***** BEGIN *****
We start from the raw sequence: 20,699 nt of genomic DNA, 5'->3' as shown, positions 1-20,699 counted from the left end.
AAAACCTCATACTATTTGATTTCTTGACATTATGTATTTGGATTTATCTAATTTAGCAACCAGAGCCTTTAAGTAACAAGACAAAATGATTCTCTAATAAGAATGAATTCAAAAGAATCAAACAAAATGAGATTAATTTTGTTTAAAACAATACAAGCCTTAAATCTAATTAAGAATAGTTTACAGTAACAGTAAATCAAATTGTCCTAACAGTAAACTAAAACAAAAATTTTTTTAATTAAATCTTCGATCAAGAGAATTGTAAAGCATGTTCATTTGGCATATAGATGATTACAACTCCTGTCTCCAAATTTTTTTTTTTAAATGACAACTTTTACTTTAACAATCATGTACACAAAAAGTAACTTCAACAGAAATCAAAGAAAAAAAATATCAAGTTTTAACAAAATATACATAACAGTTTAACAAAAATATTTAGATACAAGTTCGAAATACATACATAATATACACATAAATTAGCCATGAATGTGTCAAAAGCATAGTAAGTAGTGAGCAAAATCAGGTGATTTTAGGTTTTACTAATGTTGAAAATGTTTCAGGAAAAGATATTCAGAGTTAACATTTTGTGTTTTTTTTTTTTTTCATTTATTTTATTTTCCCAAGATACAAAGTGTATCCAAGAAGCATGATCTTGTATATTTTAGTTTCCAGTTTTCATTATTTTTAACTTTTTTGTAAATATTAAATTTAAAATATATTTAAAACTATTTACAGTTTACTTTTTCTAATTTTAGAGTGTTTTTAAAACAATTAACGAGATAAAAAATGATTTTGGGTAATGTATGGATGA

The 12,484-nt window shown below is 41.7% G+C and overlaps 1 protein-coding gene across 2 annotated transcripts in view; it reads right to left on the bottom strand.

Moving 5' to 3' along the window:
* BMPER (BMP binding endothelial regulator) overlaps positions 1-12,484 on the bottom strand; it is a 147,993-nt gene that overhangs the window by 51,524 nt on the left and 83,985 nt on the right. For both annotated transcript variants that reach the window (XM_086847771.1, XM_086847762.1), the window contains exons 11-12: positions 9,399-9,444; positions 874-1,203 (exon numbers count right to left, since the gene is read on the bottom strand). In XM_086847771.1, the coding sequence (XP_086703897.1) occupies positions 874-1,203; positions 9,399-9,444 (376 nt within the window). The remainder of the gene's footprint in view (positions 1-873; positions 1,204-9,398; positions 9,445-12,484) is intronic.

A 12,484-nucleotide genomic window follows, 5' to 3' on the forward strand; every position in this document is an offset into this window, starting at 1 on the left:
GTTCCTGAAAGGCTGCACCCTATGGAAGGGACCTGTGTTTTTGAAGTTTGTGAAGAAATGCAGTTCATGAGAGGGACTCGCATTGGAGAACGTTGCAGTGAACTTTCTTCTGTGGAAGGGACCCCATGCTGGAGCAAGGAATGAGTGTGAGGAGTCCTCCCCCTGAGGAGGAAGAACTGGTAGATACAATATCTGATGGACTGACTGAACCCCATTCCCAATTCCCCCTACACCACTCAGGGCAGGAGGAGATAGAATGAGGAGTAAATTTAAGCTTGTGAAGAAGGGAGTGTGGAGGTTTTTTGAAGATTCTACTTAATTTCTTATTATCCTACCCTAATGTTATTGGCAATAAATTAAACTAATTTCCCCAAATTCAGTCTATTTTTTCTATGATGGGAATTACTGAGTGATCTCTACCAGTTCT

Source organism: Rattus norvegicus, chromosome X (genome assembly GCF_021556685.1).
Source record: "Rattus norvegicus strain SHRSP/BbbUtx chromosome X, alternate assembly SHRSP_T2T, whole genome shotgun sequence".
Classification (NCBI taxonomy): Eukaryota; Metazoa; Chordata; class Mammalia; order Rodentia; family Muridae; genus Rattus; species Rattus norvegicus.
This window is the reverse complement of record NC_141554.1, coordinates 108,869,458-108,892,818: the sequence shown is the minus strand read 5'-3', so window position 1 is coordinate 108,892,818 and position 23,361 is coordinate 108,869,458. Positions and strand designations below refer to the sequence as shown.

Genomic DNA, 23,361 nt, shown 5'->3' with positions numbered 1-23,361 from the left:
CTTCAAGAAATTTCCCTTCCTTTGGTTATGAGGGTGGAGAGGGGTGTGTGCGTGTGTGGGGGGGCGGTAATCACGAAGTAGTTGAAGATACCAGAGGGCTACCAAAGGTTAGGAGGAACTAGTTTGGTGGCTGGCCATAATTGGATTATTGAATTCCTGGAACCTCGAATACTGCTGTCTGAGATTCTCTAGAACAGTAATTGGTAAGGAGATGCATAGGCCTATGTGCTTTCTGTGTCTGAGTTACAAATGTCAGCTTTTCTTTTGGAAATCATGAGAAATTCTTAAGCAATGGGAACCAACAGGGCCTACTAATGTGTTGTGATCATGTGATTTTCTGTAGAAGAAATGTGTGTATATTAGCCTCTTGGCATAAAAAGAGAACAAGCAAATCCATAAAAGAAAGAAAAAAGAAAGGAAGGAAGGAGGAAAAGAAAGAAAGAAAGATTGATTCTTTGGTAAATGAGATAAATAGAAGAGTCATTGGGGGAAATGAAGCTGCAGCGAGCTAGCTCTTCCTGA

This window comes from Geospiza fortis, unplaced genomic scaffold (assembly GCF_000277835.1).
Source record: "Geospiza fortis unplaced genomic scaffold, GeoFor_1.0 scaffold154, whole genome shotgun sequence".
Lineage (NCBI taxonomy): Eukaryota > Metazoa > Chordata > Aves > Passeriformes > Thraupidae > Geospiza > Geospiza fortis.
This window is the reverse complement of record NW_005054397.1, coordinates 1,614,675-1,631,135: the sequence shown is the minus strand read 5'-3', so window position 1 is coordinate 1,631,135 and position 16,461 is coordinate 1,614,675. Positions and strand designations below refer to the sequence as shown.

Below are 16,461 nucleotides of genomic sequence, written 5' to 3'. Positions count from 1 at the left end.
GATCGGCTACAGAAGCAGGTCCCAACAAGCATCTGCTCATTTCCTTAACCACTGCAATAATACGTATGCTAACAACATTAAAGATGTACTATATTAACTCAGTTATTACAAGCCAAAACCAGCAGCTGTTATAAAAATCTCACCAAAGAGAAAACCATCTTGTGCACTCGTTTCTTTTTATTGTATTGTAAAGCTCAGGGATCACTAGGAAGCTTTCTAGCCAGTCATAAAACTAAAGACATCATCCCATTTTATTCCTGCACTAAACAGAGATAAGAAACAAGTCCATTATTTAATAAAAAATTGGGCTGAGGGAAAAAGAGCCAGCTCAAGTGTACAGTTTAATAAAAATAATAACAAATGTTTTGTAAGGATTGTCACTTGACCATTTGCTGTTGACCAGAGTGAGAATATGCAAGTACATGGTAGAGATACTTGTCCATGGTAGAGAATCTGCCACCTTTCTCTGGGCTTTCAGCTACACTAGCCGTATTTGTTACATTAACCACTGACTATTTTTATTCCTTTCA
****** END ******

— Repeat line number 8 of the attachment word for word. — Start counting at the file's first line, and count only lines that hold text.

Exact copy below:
Source organism: Rattus norvegicus, chromosome X (genome assembly GCF_021556685.1).